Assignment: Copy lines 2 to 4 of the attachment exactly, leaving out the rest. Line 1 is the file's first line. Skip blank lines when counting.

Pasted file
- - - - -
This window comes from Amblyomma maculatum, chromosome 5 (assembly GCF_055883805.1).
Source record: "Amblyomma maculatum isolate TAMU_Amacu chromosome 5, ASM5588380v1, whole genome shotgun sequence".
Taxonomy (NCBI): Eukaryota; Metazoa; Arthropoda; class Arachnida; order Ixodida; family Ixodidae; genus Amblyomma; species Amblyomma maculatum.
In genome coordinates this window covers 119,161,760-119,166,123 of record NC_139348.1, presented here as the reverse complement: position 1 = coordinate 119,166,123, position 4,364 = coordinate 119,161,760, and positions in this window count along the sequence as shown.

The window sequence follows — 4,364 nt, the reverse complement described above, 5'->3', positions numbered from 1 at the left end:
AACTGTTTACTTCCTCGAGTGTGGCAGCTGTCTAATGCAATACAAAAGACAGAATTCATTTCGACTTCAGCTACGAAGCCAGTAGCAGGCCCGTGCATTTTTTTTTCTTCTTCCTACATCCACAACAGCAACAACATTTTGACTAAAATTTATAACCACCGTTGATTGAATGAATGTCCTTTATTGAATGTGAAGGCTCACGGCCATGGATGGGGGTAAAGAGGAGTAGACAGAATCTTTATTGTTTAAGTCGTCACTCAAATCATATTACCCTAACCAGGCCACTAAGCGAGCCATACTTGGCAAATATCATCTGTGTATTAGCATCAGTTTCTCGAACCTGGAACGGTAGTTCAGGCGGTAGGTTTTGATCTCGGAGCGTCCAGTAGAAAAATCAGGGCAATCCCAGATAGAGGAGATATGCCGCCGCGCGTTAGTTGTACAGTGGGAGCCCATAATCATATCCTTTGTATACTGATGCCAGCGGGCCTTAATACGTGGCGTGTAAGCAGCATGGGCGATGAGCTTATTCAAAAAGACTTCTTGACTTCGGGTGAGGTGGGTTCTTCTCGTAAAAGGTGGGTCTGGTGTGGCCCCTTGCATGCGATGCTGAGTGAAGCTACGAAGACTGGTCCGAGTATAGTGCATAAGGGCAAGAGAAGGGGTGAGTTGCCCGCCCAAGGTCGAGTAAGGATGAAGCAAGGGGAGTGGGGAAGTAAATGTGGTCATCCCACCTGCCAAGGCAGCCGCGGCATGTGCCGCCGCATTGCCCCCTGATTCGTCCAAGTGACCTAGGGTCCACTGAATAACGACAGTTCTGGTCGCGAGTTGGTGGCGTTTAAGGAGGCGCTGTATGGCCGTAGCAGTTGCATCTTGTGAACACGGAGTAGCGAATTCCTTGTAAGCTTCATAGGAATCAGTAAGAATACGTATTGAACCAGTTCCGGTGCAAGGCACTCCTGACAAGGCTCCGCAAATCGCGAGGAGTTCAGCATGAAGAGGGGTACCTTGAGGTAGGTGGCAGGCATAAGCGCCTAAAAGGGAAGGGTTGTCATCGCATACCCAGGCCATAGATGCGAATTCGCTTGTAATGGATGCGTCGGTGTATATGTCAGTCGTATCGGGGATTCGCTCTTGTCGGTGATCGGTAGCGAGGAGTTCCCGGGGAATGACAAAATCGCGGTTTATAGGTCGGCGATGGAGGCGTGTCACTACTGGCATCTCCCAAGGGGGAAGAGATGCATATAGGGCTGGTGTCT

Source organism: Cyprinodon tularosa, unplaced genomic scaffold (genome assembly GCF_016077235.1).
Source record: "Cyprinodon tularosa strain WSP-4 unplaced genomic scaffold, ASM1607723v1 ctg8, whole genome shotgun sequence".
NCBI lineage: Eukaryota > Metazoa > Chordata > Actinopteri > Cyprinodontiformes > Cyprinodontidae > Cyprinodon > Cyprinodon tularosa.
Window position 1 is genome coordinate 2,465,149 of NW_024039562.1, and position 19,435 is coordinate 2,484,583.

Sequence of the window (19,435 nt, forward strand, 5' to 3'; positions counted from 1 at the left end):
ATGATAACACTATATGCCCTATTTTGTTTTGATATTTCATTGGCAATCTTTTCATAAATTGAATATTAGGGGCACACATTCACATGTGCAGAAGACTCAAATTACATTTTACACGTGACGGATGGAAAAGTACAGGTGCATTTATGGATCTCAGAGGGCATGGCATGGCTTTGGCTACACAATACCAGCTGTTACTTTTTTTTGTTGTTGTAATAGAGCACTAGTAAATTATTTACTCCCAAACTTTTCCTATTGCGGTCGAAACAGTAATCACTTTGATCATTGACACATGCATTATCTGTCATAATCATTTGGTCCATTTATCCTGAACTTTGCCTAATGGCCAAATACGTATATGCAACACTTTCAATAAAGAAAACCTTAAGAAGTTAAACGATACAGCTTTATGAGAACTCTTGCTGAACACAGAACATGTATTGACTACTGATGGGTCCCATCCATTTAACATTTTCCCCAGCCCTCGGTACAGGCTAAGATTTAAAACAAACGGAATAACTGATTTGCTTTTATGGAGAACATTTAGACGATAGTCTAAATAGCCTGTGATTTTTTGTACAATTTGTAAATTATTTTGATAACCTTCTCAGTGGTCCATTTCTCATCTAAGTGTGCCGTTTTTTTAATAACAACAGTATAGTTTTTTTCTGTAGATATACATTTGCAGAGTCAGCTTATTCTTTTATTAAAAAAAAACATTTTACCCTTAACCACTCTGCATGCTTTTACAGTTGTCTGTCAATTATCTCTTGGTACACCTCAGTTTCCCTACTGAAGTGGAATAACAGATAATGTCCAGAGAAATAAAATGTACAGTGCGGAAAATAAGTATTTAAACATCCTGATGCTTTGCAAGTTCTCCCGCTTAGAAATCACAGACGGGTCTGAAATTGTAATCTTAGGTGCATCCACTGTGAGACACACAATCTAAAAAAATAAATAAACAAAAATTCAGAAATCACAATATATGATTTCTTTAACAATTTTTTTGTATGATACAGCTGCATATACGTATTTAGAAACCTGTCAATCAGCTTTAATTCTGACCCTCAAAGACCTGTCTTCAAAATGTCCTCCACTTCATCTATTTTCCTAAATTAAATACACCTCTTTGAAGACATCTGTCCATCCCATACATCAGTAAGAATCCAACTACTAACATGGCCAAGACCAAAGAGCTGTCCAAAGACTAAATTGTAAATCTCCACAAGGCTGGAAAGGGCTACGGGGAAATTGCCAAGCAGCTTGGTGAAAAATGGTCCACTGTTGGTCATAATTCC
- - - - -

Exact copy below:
Source record: "Amblyomma maculatum isolate TAMU_Amacu chromosome 5, ASM5588380v1, whole genome shotgun sequence".
Taxonomy (NCBI): Eukaryota; Metazoa; Arthropoda; class Arachnida; order Ixodida; family Ixodidae; genus Amblyomma; species Amblyomma maculatum.
In genome coordinates this window covers 119,161,760-119,166,123 of record NC_139348.1, presented here as the reverse complement: position 1 = coordinate 119,166,123, position 4,364 = coordinate 119,161,760, and positions in this window count along the sequence as shown.